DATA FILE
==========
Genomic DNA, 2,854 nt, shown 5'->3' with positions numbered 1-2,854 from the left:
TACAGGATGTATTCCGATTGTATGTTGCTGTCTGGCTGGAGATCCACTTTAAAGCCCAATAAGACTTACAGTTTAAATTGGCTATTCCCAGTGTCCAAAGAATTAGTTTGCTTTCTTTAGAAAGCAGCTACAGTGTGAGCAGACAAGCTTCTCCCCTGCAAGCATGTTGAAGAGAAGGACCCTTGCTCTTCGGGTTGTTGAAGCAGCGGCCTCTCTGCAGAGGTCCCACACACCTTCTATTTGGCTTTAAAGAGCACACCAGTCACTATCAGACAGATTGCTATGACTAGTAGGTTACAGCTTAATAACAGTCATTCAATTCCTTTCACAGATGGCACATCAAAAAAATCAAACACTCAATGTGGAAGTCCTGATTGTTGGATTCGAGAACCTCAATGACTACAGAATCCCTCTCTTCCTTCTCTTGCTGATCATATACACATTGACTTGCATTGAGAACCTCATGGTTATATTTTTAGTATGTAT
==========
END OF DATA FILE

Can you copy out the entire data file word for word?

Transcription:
Genomic DNA, 2,854 nt, shown 5'->3' with positions numbered 1-2,854 from the left:
TACAGGATGTATTCCGATTGTATGTTGCTGTCTGGCTGGAGATCCACTTTAAAGCCCAATAAGACTTACAGTTTAAATTGGCTATTCCCAGTGTCCAAAGAATTAGTTTGCTTTCTTTAGAAAGCAGCTACAGTGTGAGCAGACAAGCTTCTCCCCTGCAAGCATGTTGAAGAGAAGGACCCTTGCTCTTCGGGTTGTTGAAGCAGCGGCCTCTCTGCAGAGGTCCCACACACCTTCTATTTGGCTTTAAAGAGCACACCAGTCACTATCAGACAGATTGCTATGACTAGTAGGTTACAGCTTAATAACAGTCATTCAATTCCTTTCACAGATGGCACATCAAAAAAATCAAACACTCAATGTGGAAGTCCTGATTGTTGGATTCGAGAACCTCAATGACTACAGAATCCCTCTCTTCCTTCTCTTGCTGATCATATACACATTGACTTGCATTGAGAACCTCATGGTTATATTTTTAGTATGTAT